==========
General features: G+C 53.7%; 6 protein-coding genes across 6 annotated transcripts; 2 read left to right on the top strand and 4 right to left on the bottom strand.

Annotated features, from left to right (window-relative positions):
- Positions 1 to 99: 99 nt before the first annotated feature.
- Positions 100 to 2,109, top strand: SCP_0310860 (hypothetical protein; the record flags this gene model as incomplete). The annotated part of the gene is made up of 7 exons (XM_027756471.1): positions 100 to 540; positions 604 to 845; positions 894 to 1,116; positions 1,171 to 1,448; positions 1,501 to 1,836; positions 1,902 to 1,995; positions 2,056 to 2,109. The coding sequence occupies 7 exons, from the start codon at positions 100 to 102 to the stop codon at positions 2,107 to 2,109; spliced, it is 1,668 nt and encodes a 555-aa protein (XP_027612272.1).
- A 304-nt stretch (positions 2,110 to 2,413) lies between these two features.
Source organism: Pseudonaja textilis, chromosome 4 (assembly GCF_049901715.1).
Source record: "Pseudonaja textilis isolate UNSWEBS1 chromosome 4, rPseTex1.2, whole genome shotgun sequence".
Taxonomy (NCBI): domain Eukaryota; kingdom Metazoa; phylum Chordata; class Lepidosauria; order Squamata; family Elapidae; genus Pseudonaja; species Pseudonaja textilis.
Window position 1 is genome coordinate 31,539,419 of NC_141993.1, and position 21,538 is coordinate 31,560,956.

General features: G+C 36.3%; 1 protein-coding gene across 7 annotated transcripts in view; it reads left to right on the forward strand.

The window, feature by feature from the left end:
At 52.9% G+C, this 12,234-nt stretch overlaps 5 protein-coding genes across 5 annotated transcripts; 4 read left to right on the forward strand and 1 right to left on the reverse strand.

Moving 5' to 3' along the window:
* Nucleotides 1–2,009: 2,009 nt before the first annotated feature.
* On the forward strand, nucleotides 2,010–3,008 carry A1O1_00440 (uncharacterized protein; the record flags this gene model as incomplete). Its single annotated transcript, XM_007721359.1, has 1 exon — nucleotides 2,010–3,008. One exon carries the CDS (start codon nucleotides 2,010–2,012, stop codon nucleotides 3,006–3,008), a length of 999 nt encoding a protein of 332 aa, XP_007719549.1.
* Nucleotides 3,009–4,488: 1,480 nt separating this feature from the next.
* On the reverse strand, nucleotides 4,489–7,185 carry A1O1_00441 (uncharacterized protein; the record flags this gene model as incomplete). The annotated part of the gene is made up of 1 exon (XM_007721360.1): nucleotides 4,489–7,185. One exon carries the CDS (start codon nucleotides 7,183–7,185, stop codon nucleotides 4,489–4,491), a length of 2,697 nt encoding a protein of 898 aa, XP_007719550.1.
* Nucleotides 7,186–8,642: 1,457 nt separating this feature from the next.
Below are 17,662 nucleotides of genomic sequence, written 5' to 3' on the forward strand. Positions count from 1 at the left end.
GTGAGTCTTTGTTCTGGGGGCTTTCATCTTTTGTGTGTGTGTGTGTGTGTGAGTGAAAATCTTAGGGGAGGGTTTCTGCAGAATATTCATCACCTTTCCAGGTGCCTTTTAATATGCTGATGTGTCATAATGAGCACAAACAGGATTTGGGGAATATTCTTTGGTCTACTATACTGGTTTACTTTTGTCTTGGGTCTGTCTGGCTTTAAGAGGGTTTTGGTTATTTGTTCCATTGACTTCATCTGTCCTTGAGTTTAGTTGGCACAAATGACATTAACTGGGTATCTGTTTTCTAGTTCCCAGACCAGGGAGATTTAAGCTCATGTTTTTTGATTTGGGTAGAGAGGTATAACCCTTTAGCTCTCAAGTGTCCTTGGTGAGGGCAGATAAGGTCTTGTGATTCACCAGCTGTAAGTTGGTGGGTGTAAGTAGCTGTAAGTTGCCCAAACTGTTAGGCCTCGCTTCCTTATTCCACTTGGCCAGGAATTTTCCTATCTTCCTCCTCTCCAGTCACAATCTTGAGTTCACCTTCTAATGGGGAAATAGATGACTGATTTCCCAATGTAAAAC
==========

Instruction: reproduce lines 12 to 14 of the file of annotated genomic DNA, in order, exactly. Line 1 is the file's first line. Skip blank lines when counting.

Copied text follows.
At 52.9% G+C, this 12,234-nt stretch overlaps 5 protein-coding genes across 5 annotated transcripts; 4 read left to right on the forward strand and 1 right to left on the reverse strand.

Moving 5' to 3' along the window:
* Nucleotides 1–2,009: 2,009 nt before the first annotated feature.